The Need to Change Our Mental Models — A Core Idea Behind DevOps for the Modern Enterprise
Managing IT is not like managing anything else. Let's talk about the mindset needed for enterprise DevOps and managing IT appropriately.
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I always loved this quote: "Nothing is more dangerous than using yesterday's logic for today's problems," which shows you that you just cannot afford to get lazy and do the same thing again and again. This causes larger problems when you scale it up. Gary Hamel summarizes the problem our organizations face as follows: "Right now, your company has 21st-century Internet-enabled business processes, Mid 20th-century management processes all built atop 19th-century management principles."
One of the main reasons for me to write "DevOps for the Modern Enterprise" was to help address this mismatch between the work we need to do, creative IT based problem solving, and the management mindset many managers still have, that of IT being managed just like manufacturing.
I like to use the term "mental model" to describe what having the wrong mindset means for the everyday job of managers and other executives. Let's take a very practical example to show you how your mental model shapes your view of reality. Look at the vase in the picture below. What do you see?
Depending on how your brain has been shaped up to this day, you will see different things on the vase. Children predominately see 9 dolphins (see further below to help you see them). I guess that you saw something different, didn't you? What does that say about your mental model of reality and your preferences? What this exercise hopefully shows you is that each person's view of reality is not exactly the same and that the mental model you use makes an important difference in how you perceive reality and act.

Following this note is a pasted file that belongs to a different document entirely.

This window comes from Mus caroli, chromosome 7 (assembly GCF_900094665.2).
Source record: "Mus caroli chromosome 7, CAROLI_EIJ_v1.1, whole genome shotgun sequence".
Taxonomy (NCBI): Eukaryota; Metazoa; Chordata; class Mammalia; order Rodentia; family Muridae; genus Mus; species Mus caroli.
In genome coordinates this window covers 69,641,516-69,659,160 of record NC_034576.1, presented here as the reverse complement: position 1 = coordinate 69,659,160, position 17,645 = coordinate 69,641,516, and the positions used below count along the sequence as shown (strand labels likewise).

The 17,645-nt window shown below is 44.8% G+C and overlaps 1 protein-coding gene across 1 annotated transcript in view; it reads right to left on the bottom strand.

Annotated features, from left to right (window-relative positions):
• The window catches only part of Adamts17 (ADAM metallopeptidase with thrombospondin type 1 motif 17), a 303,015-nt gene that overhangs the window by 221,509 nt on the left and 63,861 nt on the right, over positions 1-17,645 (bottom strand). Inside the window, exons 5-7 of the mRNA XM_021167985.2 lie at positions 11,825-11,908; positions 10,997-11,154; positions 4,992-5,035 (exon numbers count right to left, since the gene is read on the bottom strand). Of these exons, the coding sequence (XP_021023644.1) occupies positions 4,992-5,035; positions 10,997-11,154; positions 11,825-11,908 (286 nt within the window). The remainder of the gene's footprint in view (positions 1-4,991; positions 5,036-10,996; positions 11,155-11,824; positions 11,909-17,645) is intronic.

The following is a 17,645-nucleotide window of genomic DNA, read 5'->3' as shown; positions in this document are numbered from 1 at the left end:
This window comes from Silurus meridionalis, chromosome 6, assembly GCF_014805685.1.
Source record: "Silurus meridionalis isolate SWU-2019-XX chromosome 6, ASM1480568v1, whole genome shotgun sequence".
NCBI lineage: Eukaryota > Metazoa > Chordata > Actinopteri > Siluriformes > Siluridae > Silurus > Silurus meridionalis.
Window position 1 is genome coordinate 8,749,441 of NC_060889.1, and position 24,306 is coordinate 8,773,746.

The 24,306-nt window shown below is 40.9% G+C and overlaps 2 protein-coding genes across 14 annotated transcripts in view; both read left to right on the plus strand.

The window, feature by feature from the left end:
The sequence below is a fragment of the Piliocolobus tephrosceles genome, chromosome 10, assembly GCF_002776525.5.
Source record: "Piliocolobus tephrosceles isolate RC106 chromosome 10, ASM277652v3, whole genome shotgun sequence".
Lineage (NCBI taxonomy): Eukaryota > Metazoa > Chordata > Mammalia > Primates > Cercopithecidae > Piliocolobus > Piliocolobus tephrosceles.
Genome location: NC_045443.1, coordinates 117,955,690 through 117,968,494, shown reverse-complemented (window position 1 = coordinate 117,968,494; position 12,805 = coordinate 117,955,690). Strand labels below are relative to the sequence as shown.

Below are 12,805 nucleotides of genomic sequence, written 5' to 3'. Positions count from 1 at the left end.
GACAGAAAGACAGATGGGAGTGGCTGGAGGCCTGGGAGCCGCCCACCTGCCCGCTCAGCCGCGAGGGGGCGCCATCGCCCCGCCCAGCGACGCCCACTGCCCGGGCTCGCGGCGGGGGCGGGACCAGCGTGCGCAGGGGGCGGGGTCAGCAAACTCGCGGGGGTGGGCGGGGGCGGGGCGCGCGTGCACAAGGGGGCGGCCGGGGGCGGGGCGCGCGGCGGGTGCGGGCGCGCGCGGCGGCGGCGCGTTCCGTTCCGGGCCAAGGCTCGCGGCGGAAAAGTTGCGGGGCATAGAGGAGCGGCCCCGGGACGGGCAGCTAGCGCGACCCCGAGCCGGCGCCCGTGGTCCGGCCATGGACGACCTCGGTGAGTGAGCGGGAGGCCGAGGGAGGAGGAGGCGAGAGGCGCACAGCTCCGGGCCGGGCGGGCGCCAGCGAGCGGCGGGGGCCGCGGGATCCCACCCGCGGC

Perceiving IT as being similar to manufacturing leads to management processes that are inappropriate, you are looking for productivity measures where there are none (more about that here), you expect people to be replaceable resources, you think that fixing the process will fix the end-product and that you can upfront plan for projects. Pretty much all of those have been shown to be incorrect.
As a starting exercise for changing your mental model, I recommend watching Dan Pink's video on motivation (watch it here). I leverage his idea extensively in my book and think it is a perfect match for Agile delivery where we provide purpose by providing the agile team with the context of the problem they are solving, we allow them to achieve mastery through quick feedback cycles and we created cross-functional teams that are reasonably autonomous. Once you understand Dan Pink's mental model you can easily diagnose some of the common problems with Agile projects that don't provide those three motivators.
This shift in mental models is exciting stuff and goes much further in areas of operations and working with vendors/partners, you can read more about it in my book. For now, I hope I was able to motivate you to look further into the topic and for you to try to be more conscious of your own mental model. It is worth challenging the model you have and perhaps you are then able to see those dolphins, too!
Published at DZone with permission of Mirco Hering, DZone MVB. See the original article here.
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